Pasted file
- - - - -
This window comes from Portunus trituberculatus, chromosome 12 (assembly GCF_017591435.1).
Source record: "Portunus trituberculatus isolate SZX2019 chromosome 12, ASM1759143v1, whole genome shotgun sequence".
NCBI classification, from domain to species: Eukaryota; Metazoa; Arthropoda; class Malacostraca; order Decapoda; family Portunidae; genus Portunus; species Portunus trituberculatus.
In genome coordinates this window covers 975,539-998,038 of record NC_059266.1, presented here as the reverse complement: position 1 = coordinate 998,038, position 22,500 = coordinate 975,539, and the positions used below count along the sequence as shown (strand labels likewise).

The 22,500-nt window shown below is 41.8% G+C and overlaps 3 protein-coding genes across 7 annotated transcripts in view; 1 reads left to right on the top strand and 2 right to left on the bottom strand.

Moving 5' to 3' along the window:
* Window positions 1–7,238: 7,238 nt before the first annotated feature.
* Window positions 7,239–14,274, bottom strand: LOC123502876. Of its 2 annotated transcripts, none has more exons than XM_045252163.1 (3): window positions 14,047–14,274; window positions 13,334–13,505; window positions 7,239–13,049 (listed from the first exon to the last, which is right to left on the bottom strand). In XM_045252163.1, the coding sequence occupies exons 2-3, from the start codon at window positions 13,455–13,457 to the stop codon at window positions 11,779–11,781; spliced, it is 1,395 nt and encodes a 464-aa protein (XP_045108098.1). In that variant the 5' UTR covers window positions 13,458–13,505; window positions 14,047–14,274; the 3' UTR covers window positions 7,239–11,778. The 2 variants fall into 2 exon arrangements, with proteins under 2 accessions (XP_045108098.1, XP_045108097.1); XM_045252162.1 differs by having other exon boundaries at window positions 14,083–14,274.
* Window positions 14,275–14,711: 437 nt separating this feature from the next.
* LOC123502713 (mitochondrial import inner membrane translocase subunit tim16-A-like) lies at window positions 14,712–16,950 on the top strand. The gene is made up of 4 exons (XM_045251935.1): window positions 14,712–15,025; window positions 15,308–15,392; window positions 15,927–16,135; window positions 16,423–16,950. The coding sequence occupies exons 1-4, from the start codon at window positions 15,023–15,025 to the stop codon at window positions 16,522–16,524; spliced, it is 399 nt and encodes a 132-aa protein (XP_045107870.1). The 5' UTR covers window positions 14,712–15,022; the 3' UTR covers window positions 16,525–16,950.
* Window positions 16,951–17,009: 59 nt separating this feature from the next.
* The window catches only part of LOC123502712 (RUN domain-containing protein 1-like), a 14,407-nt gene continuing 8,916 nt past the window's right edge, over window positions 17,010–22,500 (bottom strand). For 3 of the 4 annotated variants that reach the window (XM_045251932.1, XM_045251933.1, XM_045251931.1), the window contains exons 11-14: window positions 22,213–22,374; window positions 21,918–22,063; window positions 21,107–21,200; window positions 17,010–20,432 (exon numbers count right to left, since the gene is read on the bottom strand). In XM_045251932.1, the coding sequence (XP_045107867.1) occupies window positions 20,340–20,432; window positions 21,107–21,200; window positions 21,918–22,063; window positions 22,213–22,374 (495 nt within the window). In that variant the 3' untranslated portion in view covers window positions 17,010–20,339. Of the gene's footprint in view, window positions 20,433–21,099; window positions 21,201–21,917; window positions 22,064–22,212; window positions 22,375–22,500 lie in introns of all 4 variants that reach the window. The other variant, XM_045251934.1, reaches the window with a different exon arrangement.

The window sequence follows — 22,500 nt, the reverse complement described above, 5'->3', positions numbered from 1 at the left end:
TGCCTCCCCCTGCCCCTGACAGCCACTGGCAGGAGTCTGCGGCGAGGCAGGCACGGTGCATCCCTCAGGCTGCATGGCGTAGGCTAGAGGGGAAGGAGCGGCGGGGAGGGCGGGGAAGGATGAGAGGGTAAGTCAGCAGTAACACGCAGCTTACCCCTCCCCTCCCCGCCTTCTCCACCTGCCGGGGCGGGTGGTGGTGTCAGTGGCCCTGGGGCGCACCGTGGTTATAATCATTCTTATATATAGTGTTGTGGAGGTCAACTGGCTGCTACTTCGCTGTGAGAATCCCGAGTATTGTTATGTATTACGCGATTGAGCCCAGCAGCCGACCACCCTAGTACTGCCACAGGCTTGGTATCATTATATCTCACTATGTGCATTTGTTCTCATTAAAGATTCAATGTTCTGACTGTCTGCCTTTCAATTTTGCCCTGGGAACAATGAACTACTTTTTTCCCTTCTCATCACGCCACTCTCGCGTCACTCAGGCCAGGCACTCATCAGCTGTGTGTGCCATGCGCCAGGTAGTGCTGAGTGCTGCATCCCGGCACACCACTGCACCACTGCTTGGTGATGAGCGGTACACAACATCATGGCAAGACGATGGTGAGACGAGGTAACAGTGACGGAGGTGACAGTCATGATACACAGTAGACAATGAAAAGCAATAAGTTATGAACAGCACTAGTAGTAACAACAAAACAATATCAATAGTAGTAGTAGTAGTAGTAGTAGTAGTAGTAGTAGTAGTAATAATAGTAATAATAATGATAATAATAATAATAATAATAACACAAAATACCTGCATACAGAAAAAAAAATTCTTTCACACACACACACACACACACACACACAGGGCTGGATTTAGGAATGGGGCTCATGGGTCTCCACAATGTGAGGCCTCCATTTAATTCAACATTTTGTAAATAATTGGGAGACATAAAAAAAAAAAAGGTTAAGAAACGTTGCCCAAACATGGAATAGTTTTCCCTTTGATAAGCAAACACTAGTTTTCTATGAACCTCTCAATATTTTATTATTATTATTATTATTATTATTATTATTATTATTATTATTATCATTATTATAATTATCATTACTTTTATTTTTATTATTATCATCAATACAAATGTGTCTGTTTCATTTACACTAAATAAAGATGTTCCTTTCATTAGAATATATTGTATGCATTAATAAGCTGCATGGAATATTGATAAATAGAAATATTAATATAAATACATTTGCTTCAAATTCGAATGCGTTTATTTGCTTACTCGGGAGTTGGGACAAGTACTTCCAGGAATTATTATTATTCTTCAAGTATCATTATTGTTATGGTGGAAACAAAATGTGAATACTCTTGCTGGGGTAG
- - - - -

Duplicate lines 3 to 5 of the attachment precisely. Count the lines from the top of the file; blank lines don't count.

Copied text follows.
NCBI classification, from domain to species: Eukaryota; Metazoa; Arthropoda; class Malacostraca; order Decapoda; family Portunidae; genus Portunus; species Portunus trituberculatus.
In genome coordinates this window covers 975,539-998,038 of record NC_059266.1, presented here as the reverse complement: position 1 = coordinate 998,038, position 22,500 = coordinate 975,539, and the positions used below count along the sequence as shown (strand labels likewise).

The 22,500-nt window shown below is 41.8% G+C and overlaps 3 protein-coding genes across 7 annotated transcripts in view; 1 reads left to right on the top strand and 2 right to left on the bottom strand.